[rescue] Wanted: Old Sun Hardware

Carl R. Friend crfriend at rcn.com
Wed Oct 14 20:12:17 CDT 2009

    On Wed, 14 Oct 2009, nate at portents.com wrote:

> [... I]n-order vs. out-of-order is a very arbitrary way to
> rank processors, which was my point, though that arbitrariness
> almost works for just Sun hardware...

    In-order versus out-of-order might well be considered the
borderline between "classic" architectures/implementations
and so-called "modern" ones.  Once one gets into the out-
of-order dispatch of instructions the human that's ultimately
doing the programming turns everything over to faith in the
compiler and the chip-set.  At the point where the behaviour
of a program may be non-deterministic based on the whim of
the CPU, detailed tracing and troubleshooting -- indeed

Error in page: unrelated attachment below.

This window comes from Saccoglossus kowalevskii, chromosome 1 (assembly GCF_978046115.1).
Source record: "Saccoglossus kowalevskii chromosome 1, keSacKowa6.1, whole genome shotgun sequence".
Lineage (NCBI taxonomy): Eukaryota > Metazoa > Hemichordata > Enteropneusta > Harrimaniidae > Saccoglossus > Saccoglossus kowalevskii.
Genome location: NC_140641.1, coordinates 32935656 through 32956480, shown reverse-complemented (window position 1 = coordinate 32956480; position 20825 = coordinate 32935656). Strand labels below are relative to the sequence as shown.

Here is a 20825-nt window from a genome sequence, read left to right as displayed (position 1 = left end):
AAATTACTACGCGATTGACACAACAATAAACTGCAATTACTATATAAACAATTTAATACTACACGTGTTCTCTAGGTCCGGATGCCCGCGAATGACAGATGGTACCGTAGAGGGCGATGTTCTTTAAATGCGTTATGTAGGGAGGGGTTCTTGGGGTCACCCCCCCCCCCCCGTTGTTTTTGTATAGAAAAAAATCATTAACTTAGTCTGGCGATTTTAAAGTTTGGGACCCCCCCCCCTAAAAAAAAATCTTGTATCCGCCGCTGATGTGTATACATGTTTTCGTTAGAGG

"provability" -- becomes if not impossible, then impractical.

    Certainly, the modern crop of CPUs are not machine-language
programmable by humans and even if they were (given the vagaries
of OOO execution) they're not particularly troubleshootable.
I have a vague inkling that we may be looking at the "God question"
here -- at what point do we, as humans, turn over our last rational
thought to "faith" that the machine will actually do precisely
what we tell it to?

    Please feel free to call me a throwback, but I actually like it
when I can describe what a system is actually doing when it executes
a program I have written.  This is best done at the gate level.

| Carl Richard Friend (UNIX Sysadmin)            | West Boylston       |
| Minicomputer Collector / Enthusiast            | Massachusetts, USA  |
| mailto:crfriend at rcn.com                        +---------------------+
| http://users.rcn.com/crfriend/museum           | ICBM: 42:22N 71:47W |

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